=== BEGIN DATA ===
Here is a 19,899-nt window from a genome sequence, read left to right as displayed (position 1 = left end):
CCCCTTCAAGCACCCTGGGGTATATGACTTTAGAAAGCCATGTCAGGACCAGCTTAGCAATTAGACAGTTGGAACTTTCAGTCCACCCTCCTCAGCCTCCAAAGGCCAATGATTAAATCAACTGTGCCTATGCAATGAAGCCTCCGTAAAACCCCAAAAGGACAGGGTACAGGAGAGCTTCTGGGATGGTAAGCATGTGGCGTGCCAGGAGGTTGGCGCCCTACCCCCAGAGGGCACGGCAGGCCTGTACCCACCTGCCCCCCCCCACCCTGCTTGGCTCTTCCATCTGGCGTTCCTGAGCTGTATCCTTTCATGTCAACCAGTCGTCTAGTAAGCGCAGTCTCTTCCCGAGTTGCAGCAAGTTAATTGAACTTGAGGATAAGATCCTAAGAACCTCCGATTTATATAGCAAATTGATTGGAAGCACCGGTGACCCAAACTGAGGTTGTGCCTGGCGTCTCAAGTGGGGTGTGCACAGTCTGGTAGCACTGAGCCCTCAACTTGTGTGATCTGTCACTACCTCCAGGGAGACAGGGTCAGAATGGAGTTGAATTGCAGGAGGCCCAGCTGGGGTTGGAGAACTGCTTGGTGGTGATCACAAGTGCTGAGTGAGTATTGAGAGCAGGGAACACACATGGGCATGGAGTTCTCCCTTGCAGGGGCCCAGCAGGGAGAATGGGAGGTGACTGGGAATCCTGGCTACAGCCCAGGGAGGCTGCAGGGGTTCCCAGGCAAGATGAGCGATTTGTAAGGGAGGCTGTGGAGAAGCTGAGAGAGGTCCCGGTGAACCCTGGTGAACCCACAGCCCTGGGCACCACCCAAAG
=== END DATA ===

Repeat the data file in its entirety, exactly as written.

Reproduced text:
Here is a 19,899-nt window from a genome sequence, read left to right as displayed (position 1 = left end):
CCCCTTCAAGCACCCTGGGGTATATGACTTTAGAAAGCCATGTCAGGACCAGCTTAGCAATTAGACAGTTGGAACTTTCAGTCCACCCTCCTCAGCCTCCAAAGGCCAATGATTAAATCAACTGTGCCTATGCAATGAAGCCTCCGTAAAACCCCAAAAGGACAGGGTACAGGAGAGCTTCTGGGATGGTAAGCATGTGGCGTGCCAGGAGGTTGGCGCCCTACCCCCAGAGGGCACGGCAGGCCTGTACCCACCTGCCCCCCCCCACCCTGCTTGGCTCTTCCATCTGGCGTTCCTGAGCTGTATCCTTTCATGTCAACCAGTCGTCTAGTAAGCGCAGTCTCTTCCCGAGTTGCAGCAAGTTAATTGAACTTGAGGATAAGATCCTAAGAACCTCCGATTTATATAGCAAATTGATTGGAAGCACCGGTGACCCAAACTGAGGTTGTGCCTGGCGTCTCAAGTGGGGTGTGCACAGTCTGGTAGCACTGAGCCCTCAACTTGTGTGATCTGTCACTACCTCCAGGGAGACAGGGTCAGAATGGAGTTGAATTGCAGGAGGCCCAGCTGGGGTTGGAGAACTGCTTGGTGGTGATCACAAGTGCTGAGTGAGTATTGAGAGCAGGGAACACACATGGGCATGGAGTTCTCCCTTGCAGGGGCCCAGCAGGGAGAATGGGAGGTGACTGGGAATCCTGGCTACAGCCCAGGGAGGCTGCAGGGGTTCCCAGGCAAGATGAGCGATTTGTAAGGGAGGCTGTGGAGAAGCTGAGAGAGGTCCCGGTGAACCCTGGTGAACCCACAGCCCTGGGCACCACCCAAAG